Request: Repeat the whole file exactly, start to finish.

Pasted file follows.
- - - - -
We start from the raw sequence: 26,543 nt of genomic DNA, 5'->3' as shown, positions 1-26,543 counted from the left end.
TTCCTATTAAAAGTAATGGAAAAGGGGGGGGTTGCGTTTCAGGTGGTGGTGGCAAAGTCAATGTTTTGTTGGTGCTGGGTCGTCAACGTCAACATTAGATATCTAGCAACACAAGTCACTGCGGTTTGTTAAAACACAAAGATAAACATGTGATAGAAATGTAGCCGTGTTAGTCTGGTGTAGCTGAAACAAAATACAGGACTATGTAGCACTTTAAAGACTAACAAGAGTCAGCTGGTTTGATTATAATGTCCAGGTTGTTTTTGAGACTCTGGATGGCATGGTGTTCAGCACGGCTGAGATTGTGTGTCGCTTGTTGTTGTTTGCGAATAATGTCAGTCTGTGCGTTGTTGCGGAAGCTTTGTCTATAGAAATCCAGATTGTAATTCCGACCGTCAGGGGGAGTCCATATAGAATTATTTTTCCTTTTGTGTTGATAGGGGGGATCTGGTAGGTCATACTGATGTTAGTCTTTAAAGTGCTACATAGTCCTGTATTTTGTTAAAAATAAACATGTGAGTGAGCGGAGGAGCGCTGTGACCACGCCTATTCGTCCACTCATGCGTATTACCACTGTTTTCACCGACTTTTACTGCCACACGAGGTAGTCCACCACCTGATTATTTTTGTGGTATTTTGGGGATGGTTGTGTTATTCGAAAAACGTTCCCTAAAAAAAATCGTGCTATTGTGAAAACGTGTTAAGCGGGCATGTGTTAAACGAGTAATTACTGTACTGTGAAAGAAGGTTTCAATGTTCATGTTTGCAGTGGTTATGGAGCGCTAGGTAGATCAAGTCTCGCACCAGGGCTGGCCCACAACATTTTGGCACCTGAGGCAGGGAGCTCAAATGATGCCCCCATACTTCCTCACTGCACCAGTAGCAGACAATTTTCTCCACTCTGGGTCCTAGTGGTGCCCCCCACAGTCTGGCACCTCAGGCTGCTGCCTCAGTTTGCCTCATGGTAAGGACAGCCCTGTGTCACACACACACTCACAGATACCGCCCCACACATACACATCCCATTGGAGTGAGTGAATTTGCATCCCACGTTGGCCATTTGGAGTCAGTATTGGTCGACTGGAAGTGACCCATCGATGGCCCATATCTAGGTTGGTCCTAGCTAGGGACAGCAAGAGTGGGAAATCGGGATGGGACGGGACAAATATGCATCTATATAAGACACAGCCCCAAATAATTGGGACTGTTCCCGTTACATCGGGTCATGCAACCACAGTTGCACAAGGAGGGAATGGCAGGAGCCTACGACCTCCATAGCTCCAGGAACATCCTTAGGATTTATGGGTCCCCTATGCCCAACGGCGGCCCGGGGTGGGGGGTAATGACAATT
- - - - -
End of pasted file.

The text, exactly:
We start from the raw sequence: 26,543 nt of genomic DNA, 5'->3' as shown, positions 1-26,543 counted from the left end.
TTCCTATTAAAAGTAATGGAAAAGGGGGGGGTTGCGTTTCAGGTGGTGGTGGCAAAGTCAATGTTTTGTTGGTGCTGGGTCGTCAACGTCAACATTAGATATCTAGCAACACAAGTCACTGCGGTTTGTTAAAACACAAAGATAAACATGTGATAGAAATGTAGCCGTGTTAGTCTGGTGTAGCTGAAACAAAATACAGGACTATGTAGCACTTTAAAGACTAACAAGAGTCAGCTGGTTTGATTATAATGTCCAGGTTGTTTTTGAGACTCTGGATGGCATGGTGTTCAGCACGGCTGAGATTGTGTGTCGCTTGTTGTTGTTTGCGAATAATGTCAGTCTGTGCGTTGTTGCGGAAGCTTTGTCTATAGAAATCCAGATTGTAATTCCGACCGTCAGGGGGAGTCCATATAGAATTATTTTTCCTTTTGTGTTGATAGGGGGGATCTGGTAGGTCATACTGATGTTAGTCTTTAAAGTGCTACATAGTCCTGTATTTTGTTAAAAATAAACATGTGAGTGAGCGGAGGAGCGCTGTGACCACGCCTATTCGTCCACTCATGCGTATTACCACTGTTTTCACCGACTTTTACTGCCACACGAGGTAGTCCACCACCTGATTATTTTTGTGGTATTTTGGGGATGGTTGTGTTATTCGAAAAACGTTCCCTAAAAAAAATCGTGCTATTGTGAAAACGTGTTAAGCGGGCATGTGTTAAACGAGTAATTACTGTACTGTGAAAGAAGGTTTCAATGTTCATGTTTGCAGTGGTTATGGAGCGCTAGGTAGATCAAGTCTCGCACCAGGGCTGGCCCACAACATTTTGGCACCTGAGGCAGGGAGCTCAAATGATGCCCCCATACTTCCTCACTGCACCAGTAGCAGACAATTTTCTCCACTCTGGGTCCTAGTGGTGCCCCCCACAGTCTGGCACCTCAGGCTGCTGCCTCAGTTTGCCTCATGGTAAGGACAGCCCTGTGTCACACACACACTCACAGATACCGCCCCACACATACACATCCCATTGGAGTGAGTGAATTTGCATCCCACGTTGGCCATTTGGAGTCAGTATTGGTCGACTGGAAGTGACCCATCGATGGCCCATATCTAGGTTGGTCCTAGCTAGGGACAGCAAGAGTGGGAAATCGGGATGGGACGGGACAAATATGCATCTATATAAGACACAGCCCCAAATAATTGGGACTGTTCCCGTTACATCGGGTCATGCAACCACAGTTGCACAAGGAGGGAATGGCAGGAGCCTACGACCTCCATAGCTCCAGGAACATCCTTAGGATTTATGGGTCCCCTATGCCCAACGGCGGCCCGGGGTGGGGGGTAATGACAATT